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Dimitry K., Esq.
Dimitry K., Esq., Attorney
Category: Business Law
Satisfied Customers: 35769
Experience:  Run my own successful business/contract law practice.
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I have a wife with a LLC that is going bad. The LLC has not

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I have a wife with a LLC that is going bad. The LLC has not been in place long so the capital contributions are minimal. Despite my continued insistence they never signed the Company Agreement which was originally produced from our site. One of the members was spending out of control and taking money from the business accounts at her leisure without any real voting or consent or sometimes even though the members agreed not to spend the money. The problem member sent an email stating that she is withdrawing and then sent a representative name with no contact information. She has been spreading all over the online community various rumors and in some cases outright lies resulting in several canceled orders. What can be done to remove the Member and protect the other members? Is there a way to save this company or does it just need to wind-up or terminate?
Submitted: 1 year ago via LawDepot.
Category: Business Law
Expert:  Dimitry K., Esq. replied 1 year ago.
Thank you for your question. Please permit me to assist you with your concerns.

I am genuinely sorry to hear that your wife is in this situation. What, if anything, was ever signed? Is there at least some measure of articles of operation in place? How many members are there, all together? What are the other members considerering in this situation? How much money is missing, or at least improperly utilized?
Customer: replied 1 year ago.

The certificate of formation is the only signed document. I would say that the only articles of operation would be the Company Agreement. It was not signed, however, it was uploaded to the company document cloud storage for use and review. There was one video meeting to discuss the changes and a revision was then sent out. There was a general understanding that these were agreed to.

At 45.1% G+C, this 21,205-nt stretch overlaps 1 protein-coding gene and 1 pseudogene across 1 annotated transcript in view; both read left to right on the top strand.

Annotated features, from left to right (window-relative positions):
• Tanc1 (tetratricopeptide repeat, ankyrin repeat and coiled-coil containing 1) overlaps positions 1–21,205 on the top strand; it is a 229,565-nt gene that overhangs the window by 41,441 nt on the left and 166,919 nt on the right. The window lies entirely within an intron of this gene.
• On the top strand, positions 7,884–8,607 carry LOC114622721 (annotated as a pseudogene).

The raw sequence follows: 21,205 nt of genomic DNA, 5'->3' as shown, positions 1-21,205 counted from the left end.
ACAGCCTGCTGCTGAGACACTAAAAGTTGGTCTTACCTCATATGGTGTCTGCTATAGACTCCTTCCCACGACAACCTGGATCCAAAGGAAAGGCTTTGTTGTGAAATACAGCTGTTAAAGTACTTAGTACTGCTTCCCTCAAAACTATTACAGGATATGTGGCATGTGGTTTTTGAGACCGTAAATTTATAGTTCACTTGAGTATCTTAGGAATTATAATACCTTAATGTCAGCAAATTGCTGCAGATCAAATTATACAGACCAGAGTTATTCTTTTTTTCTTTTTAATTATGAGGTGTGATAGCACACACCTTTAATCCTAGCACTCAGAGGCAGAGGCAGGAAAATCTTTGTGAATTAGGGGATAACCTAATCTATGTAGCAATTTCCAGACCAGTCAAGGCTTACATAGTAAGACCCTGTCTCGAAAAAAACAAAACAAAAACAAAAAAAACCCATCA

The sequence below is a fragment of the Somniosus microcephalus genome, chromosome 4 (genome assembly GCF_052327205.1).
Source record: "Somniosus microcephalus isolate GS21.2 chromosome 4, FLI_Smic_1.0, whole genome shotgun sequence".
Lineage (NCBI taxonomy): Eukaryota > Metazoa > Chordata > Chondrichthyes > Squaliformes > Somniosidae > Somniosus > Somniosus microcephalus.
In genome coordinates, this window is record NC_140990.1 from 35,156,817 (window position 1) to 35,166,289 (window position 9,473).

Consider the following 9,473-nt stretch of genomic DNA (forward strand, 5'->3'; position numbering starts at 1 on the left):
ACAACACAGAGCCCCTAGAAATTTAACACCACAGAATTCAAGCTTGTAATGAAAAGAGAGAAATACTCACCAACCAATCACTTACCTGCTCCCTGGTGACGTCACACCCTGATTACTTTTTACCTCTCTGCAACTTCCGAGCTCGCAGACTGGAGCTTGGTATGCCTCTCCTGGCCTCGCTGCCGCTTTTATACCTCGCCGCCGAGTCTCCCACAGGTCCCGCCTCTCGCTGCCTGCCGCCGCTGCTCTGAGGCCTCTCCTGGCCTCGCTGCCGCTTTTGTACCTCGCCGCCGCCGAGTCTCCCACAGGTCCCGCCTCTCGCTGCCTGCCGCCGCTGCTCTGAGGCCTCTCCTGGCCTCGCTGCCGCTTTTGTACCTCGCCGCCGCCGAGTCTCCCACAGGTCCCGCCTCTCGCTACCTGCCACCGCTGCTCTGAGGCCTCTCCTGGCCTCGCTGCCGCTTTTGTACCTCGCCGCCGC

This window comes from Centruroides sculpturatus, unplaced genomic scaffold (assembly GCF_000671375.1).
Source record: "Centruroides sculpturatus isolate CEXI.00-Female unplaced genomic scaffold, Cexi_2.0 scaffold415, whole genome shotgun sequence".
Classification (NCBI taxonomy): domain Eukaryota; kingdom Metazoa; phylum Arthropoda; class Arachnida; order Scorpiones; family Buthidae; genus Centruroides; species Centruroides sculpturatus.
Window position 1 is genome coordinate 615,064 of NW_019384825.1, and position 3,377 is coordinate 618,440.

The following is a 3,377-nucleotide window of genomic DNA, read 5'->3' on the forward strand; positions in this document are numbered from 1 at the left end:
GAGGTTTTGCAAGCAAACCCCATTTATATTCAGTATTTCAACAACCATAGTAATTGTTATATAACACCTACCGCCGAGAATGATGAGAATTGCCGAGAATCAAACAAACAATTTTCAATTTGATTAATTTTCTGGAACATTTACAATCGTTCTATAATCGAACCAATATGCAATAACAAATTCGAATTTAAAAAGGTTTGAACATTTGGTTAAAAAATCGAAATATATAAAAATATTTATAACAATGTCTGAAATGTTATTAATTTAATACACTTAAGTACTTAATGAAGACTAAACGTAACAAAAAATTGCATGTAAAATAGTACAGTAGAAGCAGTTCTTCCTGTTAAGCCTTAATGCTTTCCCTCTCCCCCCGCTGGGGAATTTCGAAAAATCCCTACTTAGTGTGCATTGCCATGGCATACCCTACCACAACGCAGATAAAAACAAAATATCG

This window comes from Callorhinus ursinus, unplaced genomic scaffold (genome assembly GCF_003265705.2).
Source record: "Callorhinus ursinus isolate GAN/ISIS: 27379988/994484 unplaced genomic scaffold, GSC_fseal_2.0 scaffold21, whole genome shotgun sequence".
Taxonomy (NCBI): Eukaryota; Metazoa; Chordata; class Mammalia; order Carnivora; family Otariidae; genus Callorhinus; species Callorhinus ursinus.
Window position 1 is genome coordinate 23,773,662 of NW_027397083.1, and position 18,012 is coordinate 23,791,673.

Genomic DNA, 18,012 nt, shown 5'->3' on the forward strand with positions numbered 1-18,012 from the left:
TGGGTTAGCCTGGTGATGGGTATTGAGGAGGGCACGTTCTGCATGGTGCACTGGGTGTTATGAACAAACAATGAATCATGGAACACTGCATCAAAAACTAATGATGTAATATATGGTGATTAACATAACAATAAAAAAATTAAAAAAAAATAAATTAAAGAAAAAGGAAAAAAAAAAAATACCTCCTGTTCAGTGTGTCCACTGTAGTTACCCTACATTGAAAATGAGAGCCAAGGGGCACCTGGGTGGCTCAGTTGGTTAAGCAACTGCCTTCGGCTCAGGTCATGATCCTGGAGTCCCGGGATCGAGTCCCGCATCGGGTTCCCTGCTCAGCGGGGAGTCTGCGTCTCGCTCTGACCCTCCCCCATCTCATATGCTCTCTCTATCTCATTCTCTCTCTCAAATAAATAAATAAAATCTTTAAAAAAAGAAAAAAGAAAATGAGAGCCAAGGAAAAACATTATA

There are three members. The other member wants the concerning member out; however, it can be done. A few thousand dollars the concerning member originally improperly utilized; then the other two members did a firesale of inventory to make up the difference to pay the for the order. The concerning member then took the additional money she felt was hers from what she had put in. They have frozen account and moved the balance of money where she does not have access to it.

Expert:  Dimitry K., Esq. replied 1 year ago.
Thank you for your question. Please permit me to assist you with your concerns.

So was anything, at any time, recorded with the state? The articles of formation, were they filed?
Customer: replied 1 year ago.

Yes, the articles of formation were filed with the Secretary of State. Texas they refer to it as the Certificate of Formation. That is the only document outside of the Tax ID information.

Expert:  Dimitry K., Esq. replied 1 year ago.

Scott,

That helps a lot, thank you for your clarification. I ask only to find out if the entity is legal since that would make all of the shareholders fiduciaries of the company and therefore bound by their duty of loyalty and their legal obligations to properly protect the interests of the company and other shareholders. That, essentially, translates into the fact that other shareholders can file against this person for funds that she misused (as it would be a breach of fiduciary duty), but also personally sue on behalf of the company for loss of reputation, business defamation, and other losses. It would help tremendously if all of the parties can band together and sue as one, but really your wife, being one of the shareholders, can pursue all of these options on her own if she wishes to do so. The courts would have to be utilized in removing her from the company since no procedure exists, but Texas corporate law will be used by default if any process is not directly defined in company records and documents.

Good luck.

Customer: replied 1 year ago.

Thank you, XXXXX XXXXX Agreement provides the basis of which we thought we should move forward even though it was not signed. Your response actually validates the discussions I have been having with them specifically the fiduciary and defamation. We have drafted up a Notice of Withdrawal based on a breach of fiduciary duty, however, they have yet to send it to her.

Expert:  Dimitry K., Esq. replied 1 year ago.

Thank you for your follow-up, Scott. You are most welcome.

The fact that it was not signed does weaken your claim--typically parties are bound only if they have formally agreed to terms. A company agreement that is not signed is merely a draft which would mean that state law would govern rather than language in the agreement. It would be wise to send her the notice and threaten a potential criminal action for embezzlement (which may be a reasonable action on your part) if you can show she used monies without any legitimate purpose or advance permission, AND without any benefit to the company.

Good luck.

Dimitry K., Esq., Attorney
Category: Business Law
Satisfied Customers: 35769
Experience: Run my own successful business/contract law practice.
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